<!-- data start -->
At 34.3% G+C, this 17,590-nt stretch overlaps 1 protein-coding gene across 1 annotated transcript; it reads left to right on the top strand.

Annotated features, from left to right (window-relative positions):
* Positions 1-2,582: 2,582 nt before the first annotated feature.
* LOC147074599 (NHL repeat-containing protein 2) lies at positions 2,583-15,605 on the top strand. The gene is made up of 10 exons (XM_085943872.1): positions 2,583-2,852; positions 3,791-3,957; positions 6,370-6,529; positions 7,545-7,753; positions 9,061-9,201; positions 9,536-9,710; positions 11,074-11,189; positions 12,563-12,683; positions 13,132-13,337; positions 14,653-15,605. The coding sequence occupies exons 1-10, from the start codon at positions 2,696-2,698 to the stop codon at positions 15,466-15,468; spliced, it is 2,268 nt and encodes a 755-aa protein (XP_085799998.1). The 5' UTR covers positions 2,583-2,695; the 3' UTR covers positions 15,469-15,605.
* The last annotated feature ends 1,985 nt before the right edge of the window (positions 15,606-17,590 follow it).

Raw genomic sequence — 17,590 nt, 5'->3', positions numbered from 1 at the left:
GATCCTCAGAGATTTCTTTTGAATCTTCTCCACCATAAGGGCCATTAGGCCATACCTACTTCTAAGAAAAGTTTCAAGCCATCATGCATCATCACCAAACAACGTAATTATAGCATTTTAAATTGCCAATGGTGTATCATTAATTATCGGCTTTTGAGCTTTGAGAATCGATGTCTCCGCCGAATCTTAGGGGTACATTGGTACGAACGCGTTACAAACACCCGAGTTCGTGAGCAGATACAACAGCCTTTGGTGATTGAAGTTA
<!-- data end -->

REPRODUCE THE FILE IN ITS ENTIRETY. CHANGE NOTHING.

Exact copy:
At 34.3% G+C, this 17,590-nt stretch overlaps 1 protein-coding gene across 1 annotated transcript; it reads left to right on the top strand.

Annotated features, from left to right (window-relative positions):
* Positions 1-2,582: 2,582 nt before the first annotated feature.
* LOC147074599 (NHL repeat-containing protein 2) lies at positions 2,583-15,605 on the top strand. The gene is made up of 10 exons (XM_085943872.1): positions 2,583-2,852; positions 3,791-3,957; positions 6,370-6,529; positions 7,545-7,753; positions 9,061-9,201; positions 9,536-9,710; positions 11,074-11,189; positions 12,563-12,683; positions 13,132-13,337; positions 14,653-15,605. The coding sequence occupies exons 1-10, from the start codon at positions 2,696-2,698 to the stop codon at positions 15,466-15,468; spliced, it is 2,268 nt and encodes a 755-aa protein (XP_085799998.1). The 5' UTR covers positions 2,583-2,695; the 3' UTR covers positions 15,469-15,605.
* The last annotated feature ends 1,985 nt before the right edge of the window (positions 15,606-17,590 follow it).

Raw genomic sequence — 17,590 nt, 5'->3', positions numbered from 1 at the left:
GATCCTCAGAGATTTCTTTTGAATCTTCTCCACCATAAGGGCCATTAGGCCATACCTACTTCTAAGAAAAGTTTCAAGCCATCATGCATCATCACCAAACAACGTAATTATAGCATTTTAAATTGCCAATGGTGTATCATTAATTATCGGCTTTTGAGCTTTGAGAATCGATGTCTCCGCCGAATCTTAGGGGTACATTGGTACGAACGCGTTACAAACACCCGAGTTCGTGAGCAGATACAACAGCCTTTGGTGATTGAAGTTA